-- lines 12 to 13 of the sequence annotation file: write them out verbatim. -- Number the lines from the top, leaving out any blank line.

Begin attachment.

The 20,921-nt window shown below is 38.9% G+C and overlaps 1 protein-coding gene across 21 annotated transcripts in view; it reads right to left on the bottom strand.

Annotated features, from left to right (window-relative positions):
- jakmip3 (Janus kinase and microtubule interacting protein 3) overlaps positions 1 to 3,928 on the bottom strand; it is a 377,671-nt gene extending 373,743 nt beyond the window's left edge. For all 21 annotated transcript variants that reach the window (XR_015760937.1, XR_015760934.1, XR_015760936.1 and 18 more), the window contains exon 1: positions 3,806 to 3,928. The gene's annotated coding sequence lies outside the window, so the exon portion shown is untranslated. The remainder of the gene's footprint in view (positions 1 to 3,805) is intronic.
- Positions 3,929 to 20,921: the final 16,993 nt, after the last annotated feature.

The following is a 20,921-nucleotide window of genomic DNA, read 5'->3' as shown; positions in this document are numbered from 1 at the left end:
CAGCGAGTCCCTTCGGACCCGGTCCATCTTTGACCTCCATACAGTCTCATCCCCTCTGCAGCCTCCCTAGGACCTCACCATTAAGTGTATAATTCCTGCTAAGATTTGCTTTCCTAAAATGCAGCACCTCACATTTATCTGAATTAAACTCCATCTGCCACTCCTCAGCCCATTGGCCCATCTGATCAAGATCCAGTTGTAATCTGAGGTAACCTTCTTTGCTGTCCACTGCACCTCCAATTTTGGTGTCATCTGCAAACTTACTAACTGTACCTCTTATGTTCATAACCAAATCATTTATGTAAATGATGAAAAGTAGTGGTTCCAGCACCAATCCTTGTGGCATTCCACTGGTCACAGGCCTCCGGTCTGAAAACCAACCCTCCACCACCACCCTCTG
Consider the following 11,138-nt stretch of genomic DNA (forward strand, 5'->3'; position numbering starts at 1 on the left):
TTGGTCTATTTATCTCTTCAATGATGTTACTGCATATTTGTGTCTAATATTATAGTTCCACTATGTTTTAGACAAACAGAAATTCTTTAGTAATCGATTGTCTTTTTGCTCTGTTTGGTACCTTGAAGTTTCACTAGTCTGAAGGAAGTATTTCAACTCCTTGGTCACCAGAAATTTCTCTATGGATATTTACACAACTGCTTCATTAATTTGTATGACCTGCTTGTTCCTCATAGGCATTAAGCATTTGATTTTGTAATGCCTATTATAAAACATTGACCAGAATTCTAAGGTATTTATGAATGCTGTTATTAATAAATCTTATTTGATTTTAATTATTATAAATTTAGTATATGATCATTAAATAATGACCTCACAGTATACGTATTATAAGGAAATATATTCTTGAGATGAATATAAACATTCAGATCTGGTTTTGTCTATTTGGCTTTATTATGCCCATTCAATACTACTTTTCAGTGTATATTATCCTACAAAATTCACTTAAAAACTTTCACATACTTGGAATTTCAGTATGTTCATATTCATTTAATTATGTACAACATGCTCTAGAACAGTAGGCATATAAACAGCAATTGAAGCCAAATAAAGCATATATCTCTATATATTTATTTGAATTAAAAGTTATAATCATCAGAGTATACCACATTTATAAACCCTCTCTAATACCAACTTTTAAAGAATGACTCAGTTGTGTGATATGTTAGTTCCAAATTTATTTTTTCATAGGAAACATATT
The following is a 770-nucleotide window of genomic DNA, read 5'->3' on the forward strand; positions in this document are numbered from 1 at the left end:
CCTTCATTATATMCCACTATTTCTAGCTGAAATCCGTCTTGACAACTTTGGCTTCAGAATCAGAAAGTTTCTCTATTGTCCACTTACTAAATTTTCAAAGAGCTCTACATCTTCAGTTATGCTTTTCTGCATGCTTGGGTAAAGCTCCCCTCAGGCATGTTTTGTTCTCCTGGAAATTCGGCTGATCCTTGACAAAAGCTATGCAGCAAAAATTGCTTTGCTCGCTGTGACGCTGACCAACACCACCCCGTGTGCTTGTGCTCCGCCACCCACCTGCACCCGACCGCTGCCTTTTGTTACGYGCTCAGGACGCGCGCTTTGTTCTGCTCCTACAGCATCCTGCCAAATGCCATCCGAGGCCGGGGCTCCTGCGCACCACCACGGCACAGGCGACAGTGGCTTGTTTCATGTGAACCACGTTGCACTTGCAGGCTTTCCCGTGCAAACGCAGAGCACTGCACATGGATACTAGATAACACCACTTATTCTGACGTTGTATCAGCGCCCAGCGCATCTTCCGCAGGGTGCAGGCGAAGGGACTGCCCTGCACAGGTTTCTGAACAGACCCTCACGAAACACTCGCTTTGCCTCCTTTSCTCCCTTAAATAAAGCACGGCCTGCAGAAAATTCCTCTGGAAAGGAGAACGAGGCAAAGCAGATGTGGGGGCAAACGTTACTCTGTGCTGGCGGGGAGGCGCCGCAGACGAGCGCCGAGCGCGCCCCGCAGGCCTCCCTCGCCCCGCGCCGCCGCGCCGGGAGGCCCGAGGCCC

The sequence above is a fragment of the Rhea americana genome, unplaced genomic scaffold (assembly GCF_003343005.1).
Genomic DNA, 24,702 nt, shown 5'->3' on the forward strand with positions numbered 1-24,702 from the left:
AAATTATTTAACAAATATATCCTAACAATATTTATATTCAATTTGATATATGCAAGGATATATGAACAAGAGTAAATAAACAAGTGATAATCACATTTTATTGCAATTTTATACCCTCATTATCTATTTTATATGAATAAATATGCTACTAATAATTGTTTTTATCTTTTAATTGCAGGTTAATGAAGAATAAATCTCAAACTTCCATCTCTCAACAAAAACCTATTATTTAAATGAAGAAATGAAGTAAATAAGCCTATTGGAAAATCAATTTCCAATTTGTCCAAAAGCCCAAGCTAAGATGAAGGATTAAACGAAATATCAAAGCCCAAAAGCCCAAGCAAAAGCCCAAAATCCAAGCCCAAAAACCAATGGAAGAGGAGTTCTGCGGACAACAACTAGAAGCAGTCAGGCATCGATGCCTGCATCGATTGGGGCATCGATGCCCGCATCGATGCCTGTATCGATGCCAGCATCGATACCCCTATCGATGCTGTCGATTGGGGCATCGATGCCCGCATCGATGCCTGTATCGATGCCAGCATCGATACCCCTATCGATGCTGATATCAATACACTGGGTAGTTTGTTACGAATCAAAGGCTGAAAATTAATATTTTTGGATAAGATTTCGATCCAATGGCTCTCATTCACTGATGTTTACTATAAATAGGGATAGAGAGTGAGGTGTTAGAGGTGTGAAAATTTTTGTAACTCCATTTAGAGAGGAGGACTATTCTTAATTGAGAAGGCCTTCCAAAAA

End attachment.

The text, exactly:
Genomic DNA, 24,702 nt, shown 5'->3' on the forward strand with positions numbered 1-24,702 from the left:
AAATTATTTAACAAATATATCCTAACAATATTTATATTCAATTTGATATATGCAAGGATATATGAACAAGAGTAAATAAACAAGTGATAATCACATTTTATTGCAATTTTATACCCTCATTATCTATTTTATATGAATAAATATGCTACTAATAATTGTTTTTATCTTTTAATTGCAGGTTAATGAAGAATAAATCTCAAACTTCCATCTCTCAACAAAAACCTATTATTTAAATGAAGAAATGAAGTAAATAAGCCTATTGGAAAATCAATTTCCAATTTGTCCAAAAGCCCAAGCTAAGATGAAGGATTAAACGAAATATCAAAGCCCAAAAGCCCAAGCAAAAGCCCAAAATCCAAGCCCAAAAACCAATGGAAGAGGAGTTCTGCGGACAACAACTAGAAGCAGTCAGGCATCGATGCCTGCATCGATTGGGGCATCGATGCCCGCATCGATGCCTGTATCGATGCCAGCATCGATACCCCTATCGATGCTGTCGATTGGGGCATCGATGCCCGCATCGATGCCTGTATCGATGCCAGCATCGATACCCCTATCGATGCTGATATCAATACACTGGGTAGTTTGTTACGAATCAAAGGCTGAAAATTAATATTTTTGGATAAGATTTCGATCCAATGGCTCTCATTCACTGATGTTTACTATAAATAGGGATAGAGAGTGAGGTGTTAGAGGTGTGAAAATTTTTGTAACTCCATTTAGAGAGGAGGACTATTCTTAATTGAGAAGGCCTTCCAAAAA